DAVAO CITY (MindaNews/30 August) – Davao Oriental Vice Governor Joel Mayo Almario has written a five-page brief calling for the abolition of the Priority Development Assistance Fund (PDAF) because it is “the popular call” and “it has outgrown safety measures for its proper use” but said the needs of the barangays “must be addressed.”
“The Napoles PDAF scam came at the right time when the Aquino administration is in full swing towards the ‘daang matuwid.’ The popular call for the day is abolish PDAF/pork barrel. It may be rightly so as it has outgrown safety measures for its proper use. Never mind if despite the PDAF’s unpopularity, there are still legislative districts whose PDAF allocations were put into good use. Scrap it to be one with the nation,” Almario said in his five-pager on the PDAF which he emailed to MindaNews shortly before noon Friday.
But while pushing for its abolition, Almario proposed that the purpose for which PDAF was established “should inspire the administration to immediately find and establish a scheme so as not to lose steam in its effort for countryside development.”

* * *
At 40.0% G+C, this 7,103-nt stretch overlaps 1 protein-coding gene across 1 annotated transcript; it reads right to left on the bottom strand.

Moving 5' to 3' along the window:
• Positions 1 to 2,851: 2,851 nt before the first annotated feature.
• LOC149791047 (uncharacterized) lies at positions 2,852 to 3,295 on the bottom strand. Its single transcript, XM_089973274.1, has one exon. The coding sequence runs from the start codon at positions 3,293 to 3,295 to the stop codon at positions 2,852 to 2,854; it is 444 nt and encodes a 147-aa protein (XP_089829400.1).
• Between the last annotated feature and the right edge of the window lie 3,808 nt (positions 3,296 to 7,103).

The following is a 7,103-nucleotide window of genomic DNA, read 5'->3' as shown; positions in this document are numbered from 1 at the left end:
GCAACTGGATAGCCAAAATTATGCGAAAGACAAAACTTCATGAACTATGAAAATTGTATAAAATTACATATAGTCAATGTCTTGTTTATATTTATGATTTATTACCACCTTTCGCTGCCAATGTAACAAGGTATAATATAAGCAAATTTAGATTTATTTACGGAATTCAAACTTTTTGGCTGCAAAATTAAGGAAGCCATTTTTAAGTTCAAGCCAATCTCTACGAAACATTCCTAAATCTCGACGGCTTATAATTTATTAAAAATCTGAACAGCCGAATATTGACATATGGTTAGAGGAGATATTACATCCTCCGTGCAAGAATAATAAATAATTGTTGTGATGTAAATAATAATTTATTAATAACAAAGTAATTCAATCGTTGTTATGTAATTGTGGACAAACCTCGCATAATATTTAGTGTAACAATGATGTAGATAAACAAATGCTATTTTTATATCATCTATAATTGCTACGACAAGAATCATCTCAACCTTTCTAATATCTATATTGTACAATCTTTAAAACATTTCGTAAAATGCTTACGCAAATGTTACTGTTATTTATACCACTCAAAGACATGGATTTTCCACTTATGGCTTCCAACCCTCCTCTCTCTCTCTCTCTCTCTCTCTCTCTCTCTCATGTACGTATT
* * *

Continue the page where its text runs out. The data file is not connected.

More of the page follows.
Without PDAF, he asked, “to whom will the barangay people endorse their requests for funding support for needed and vital projects which the local government units cannot afford such as energization of sitios?”
Thousands of Filipinos took to the streets on August 26 to express their outrage over the pork barrel scam.
Almario, Representative of the 2nd district of Davao Oriental from 1998 to 2007, and his mother Thelma, representative from 1987 to 1998 and back again since 2007 until 2016, were among the legislators identified in the Commission on Audit’s Special Audits Office Report No. 2012-03 published in the COA website on August 16, 2013, on the PDAF releases in 2007 to 2009. The mother and son were cited for having projects funded from the PDAF whose supplier, PZA Trading, could not be located at their given address and whose items were overpriced, such as the 343 “multipurpose tents” their PDAF funded at P37,500 to at least P43,000 each or a total of P14.58 million.